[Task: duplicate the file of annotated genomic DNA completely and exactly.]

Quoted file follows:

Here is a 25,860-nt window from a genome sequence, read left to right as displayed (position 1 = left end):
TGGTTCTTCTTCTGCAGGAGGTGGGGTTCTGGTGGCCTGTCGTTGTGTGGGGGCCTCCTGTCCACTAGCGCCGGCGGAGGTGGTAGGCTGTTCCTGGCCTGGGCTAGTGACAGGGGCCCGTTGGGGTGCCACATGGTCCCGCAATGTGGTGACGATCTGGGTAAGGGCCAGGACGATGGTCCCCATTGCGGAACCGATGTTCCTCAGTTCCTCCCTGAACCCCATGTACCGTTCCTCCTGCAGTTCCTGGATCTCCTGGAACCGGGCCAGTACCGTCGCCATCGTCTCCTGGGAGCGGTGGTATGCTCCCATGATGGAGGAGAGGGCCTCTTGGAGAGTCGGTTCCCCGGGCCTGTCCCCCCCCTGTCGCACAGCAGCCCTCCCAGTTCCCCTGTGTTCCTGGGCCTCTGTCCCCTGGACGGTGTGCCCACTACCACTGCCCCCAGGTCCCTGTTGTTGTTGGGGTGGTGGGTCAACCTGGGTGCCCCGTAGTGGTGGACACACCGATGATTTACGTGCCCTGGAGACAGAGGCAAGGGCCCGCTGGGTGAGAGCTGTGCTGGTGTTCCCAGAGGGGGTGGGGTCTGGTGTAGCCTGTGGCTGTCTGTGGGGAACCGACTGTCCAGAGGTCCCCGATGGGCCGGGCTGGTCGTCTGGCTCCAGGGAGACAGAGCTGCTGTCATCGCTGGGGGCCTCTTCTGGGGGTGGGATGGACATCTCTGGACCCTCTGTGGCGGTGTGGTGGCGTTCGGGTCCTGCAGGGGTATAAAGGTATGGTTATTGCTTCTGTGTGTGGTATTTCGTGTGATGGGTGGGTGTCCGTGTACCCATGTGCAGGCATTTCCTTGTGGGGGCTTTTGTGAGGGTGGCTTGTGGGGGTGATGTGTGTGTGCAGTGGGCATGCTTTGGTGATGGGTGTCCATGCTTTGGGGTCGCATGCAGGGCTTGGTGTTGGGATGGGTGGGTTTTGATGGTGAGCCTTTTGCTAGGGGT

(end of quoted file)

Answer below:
Here is a 25,860-nt window from a genome sequence, read left to right as displayed (position 1 = left end):
TGGTTCTTCTTCTGCAGGAGGTGGGGTTCTGGTGGCCTGTCGTTGTGTGGGGGCCTCCTGTCCACTAGCGCCGGCGGAGGTGGTAGGCTGTTCCTGGCCTGGGCTAGTGACAGGGGCCCGTTGGGGTGCCACATGGTCCCGCAATGTGGTGACGATCTGGGTAAGGGCCAGGACGATGGTCCCCATTGCGGAACCGATGTTCCTCAGTTCCTCCCTGAACCCCATGTACCGTTCCTCCTGCAGTTCCTGGATCTCCTGGAACCGGGCCAGTACCGTCGCCATCGTCTCCTGGGAGCGGTGGTATGCTCCCATGATGGAGGAGAGGGCCTCTTGGAGAGTCGGTTCCCCGGGCCTGTCCCCCCCCTGTCGCACAGCAGCCCTCCCAGTTCCCCTGTGTTCCTGGGCCTCTGTCCCCTGGACGGTGTGCCCACTACCACTGCCCCCAGGTCCCTGTTGTTGTTGGGGTGGTGGGTCAACCTGGGTGCCCCGTAGTGGTGGACACACCGATGATTTACGTGCCCTGGAGACAGAGGCAAGGGCCCGCTGGGTGAGAGCTGTGCTGGTGTTCCCAGAGGGGGTGGGGTCTGGTGTAGCCTGTGGCTGTCTGTGGGGAACCGACTGTCCAGAGGTCCCCGATGGGCCGGGCTGGTCGTCTGGCTCCAGGGAGACAGAGCTGCTGTCATCGCTGGGGGCCTCTTCTGGGGGTGGGATGGACATCTCTGGACCCTCTGTGGCGGTGTGGTGGCGTTCGGGTCCTGCAGGGGTATAAAGGTATGGTTATTGCTTCTGTGTGTGGTATTTCGTGTGATGGGTGGGTGTCCGTGTACCCATGTGCAGGCATTTCCTTGTGGGGGCTTTTGTGAGGGTGGCTTGTGGGGGTGATGTGTGTGTGCAGTGGGCATGCTTTGGTGATGGGTGTCCATGCTTTGGGGTCGCATGCAGGGCTTGGTGTTGGGATGGGTGGGTTTTGATGGTGAGCCTTTTGCTAGGGGT